My colleague Cinnamon Stillwell has written a great piece for American Thinker in which she highlights the vulgarity that many of our Middle East studies professors engage in when dealing with their adversaries. Naturally, there are some familiar figures featured like UC Irvine's Mark LeVine and UC Riverside's Reza Azlan. Stillwell illustrates how these characters resort to angry four-letter words when confronted by those who disagree with them.
"F— you. Call me uncivil, but still, f— you. F— all of you who want to make arguments about civility and how Israel wants peace. . . . There is only one criticism of Israel that is relevant: It is a state grown, funded, and feeding off the destruction of another people. It is not legitimate. It must be dismantled, the same way that the other racist, psychopathic states across the region must be dismantled."
But wait a minute! Could this be the same Mark LeVine who lit into me with a profanity-laced tirade in front of his own students when I called him an "anti-Israel activist" at UC Irvine a few months back?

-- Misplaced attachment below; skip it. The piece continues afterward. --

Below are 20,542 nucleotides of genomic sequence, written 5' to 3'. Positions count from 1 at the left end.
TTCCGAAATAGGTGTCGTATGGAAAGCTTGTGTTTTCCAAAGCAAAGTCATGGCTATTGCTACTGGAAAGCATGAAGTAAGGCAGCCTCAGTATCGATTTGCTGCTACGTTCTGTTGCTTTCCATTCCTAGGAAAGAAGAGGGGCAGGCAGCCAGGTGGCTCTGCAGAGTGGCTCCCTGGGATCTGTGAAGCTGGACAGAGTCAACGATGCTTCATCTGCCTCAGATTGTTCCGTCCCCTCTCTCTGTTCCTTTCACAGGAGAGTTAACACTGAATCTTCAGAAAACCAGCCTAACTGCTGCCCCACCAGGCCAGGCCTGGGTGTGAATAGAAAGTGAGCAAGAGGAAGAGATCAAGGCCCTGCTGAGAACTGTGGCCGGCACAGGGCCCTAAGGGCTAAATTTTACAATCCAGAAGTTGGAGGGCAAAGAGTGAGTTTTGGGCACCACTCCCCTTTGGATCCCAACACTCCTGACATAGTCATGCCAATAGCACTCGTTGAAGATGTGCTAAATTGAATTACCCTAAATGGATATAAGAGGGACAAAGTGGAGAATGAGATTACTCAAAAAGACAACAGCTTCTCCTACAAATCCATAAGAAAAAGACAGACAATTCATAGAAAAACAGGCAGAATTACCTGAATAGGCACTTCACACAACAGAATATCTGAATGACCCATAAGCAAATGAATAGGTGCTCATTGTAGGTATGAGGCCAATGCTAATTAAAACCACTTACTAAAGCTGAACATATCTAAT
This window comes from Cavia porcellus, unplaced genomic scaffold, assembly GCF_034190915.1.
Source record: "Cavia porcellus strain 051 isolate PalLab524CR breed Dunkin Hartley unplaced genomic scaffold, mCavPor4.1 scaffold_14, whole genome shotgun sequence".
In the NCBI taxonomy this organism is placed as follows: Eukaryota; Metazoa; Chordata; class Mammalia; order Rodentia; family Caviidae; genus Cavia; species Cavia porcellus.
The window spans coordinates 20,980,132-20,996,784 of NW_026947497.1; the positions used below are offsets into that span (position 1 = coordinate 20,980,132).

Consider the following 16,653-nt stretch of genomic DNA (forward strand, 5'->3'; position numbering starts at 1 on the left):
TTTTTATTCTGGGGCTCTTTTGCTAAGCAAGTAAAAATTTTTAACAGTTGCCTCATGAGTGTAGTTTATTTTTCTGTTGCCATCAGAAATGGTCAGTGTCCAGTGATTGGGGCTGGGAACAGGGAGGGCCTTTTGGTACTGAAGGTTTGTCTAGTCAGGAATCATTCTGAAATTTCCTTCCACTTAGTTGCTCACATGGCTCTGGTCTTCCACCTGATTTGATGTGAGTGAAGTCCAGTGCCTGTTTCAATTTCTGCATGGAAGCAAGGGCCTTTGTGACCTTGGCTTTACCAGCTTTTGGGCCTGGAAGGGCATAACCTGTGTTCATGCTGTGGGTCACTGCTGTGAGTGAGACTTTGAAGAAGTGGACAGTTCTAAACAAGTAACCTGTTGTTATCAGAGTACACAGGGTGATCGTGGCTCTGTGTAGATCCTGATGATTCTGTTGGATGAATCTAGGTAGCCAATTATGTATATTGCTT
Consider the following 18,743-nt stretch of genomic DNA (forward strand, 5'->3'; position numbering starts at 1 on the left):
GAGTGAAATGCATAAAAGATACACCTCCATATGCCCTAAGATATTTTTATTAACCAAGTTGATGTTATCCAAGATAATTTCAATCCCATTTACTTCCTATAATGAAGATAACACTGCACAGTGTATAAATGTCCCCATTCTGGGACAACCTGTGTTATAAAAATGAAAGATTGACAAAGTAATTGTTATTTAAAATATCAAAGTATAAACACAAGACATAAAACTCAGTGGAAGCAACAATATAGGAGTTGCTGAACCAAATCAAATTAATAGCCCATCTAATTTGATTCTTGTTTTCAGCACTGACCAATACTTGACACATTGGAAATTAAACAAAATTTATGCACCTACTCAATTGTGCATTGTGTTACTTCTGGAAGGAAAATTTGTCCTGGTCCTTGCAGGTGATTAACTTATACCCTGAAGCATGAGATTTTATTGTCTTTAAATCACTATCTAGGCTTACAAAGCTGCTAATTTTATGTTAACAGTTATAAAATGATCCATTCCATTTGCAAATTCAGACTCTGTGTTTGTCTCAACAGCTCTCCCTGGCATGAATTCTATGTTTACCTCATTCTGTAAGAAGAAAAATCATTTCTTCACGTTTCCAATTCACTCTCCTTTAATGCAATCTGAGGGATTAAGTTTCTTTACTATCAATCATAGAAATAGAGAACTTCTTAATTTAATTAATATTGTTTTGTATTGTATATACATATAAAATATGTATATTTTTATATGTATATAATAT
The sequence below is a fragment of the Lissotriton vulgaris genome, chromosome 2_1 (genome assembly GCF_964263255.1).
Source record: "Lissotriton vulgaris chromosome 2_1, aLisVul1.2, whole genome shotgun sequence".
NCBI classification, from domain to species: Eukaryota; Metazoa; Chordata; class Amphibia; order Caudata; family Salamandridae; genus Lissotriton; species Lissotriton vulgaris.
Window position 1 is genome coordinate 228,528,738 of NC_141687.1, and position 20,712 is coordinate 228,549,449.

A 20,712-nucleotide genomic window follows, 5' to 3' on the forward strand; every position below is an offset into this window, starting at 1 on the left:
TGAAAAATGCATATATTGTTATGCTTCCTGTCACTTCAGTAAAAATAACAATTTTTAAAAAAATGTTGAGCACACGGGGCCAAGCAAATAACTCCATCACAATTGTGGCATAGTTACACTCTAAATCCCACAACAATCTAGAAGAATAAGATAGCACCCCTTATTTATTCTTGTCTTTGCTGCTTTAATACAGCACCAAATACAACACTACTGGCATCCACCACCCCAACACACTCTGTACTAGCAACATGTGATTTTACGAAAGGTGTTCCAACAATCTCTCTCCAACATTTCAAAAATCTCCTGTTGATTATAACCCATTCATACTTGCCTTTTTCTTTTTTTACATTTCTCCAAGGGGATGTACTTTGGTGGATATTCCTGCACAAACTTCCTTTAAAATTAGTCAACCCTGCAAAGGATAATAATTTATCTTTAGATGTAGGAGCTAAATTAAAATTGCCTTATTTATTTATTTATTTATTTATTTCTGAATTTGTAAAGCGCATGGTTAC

That's him alright.
Then there is the pride of UC Riverside, Reza Aslan, a self-styled intellectual. I attended (and videotaped) the referenced speaking event on Islamophobia at UCR. I asked him during the q and a whether he would dismiss all those Coptic Christians in Egypt, the Christians in Syria and Iraq, the Baha'i in in Iran and the Jews in Europe as simply being "Islamophobes". He replied affirmatively to my question saying that just because somebody was treated badly by a Muslim doesn't give them license to be bigoted against Muslims.
Stillwell's article goes on to include intellectual "luminaries and celebrities" like Juan Cole, Steven Salaita and others. As for Cole, I saw him speak on October 16, 2014 at Cal State Long Beach. That was the time a student asked him about all the Brits like "Jihad John" going to join ISIS. Cole responded by calling British Prime Minister a racist and Islamophobe for alerting the British public that some 400 British Muslims had joined ISIS-out of a population of 4 million- a minuscule number. It seemed to me at the time that 400 ISIS men returned to the UK could wreak a lot of havoc. Since then I believe the number has gone up to 1,000 give or take a few.
Not having head the "pleasure" of seeing the others babble in person, I will close here. Suffice to say, it seems to me that Middle Eastern studies in the US mostly consists of biased, agenda-driven people, who in most cases, have probably been educated beyond their intelligence. When confronted with inconvenient facts, they resort to f-bombs and sh-bombs. What an example for their students.
There. I didn't even resort to bad language, did I?